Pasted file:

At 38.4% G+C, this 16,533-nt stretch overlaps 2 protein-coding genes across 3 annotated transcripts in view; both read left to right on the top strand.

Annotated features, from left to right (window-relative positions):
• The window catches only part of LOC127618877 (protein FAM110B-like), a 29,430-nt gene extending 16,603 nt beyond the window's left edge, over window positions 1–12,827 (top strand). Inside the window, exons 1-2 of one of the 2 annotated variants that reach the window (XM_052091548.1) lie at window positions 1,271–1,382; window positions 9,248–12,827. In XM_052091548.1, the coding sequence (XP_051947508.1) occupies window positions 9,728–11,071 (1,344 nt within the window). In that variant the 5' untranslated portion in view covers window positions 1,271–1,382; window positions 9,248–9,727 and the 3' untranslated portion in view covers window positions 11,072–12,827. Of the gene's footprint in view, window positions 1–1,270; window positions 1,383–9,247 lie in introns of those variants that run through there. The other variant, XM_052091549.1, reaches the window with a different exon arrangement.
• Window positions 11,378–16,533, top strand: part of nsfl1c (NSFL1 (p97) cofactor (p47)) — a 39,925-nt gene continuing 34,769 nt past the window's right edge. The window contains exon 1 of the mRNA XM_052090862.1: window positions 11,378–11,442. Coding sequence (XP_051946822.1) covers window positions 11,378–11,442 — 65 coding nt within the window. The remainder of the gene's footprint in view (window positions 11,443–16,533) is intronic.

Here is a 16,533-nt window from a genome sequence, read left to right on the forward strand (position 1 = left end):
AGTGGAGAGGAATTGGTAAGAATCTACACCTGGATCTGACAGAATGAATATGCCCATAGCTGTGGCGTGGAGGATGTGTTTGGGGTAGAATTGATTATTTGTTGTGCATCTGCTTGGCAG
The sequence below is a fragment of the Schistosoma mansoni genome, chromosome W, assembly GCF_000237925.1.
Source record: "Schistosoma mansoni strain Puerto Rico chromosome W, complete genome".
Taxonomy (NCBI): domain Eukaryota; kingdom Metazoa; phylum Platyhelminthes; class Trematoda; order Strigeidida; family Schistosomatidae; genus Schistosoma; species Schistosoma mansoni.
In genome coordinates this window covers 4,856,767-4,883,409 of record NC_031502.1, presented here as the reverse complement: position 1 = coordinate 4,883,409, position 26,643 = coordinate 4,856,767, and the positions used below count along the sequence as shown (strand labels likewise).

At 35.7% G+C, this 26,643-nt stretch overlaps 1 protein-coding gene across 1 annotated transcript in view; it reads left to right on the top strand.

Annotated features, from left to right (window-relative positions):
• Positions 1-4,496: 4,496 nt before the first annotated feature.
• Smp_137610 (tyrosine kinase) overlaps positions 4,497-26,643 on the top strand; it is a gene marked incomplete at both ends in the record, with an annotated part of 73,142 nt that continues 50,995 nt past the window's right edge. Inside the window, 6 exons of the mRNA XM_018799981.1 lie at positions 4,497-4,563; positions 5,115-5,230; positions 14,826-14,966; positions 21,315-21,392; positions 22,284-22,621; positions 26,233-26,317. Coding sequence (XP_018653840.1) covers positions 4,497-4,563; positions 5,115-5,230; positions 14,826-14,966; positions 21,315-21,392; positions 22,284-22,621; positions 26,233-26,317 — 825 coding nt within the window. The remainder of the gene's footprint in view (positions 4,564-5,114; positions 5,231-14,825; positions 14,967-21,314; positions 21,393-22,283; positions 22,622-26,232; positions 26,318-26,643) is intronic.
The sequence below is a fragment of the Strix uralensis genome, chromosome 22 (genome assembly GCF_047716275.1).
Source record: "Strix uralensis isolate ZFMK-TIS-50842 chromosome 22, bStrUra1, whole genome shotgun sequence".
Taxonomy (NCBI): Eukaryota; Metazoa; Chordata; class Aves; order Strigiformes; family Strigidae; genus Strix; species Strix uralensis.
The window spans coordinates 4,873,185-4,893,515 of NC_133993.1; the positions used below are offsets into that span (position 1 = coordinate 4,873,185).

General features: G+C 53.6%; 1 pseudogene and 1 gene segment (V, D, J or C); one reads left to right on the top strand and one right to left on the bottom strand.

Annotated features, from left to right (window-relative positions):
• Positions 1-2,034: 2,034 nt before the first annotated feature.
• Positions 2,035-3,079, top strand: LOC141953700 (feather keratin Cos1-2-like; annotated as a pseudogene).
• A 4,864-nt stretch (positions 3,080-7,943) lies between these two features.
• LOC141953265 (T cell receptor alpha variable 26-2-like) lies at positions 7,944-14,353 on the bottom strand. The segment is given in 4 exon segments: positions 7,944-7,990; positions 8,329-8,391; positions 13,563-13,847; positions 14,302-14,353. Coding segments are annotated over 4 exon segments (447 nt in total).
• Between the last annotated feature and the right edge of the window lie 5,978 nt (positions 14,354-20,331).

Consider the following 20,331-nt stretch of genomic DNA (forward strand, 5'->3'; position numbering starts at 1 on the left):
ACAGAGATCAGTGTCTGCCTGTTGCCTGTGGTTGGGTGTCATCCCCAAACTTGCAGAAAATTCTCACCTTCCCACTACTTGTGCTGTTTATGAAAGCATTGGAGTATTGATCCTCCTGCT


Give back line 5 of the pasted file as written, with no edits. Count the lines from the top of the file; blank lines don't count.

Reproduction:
Here is a 16,533-nt window from a genome sequence, read left to right on the forward strand (position 1 = left end):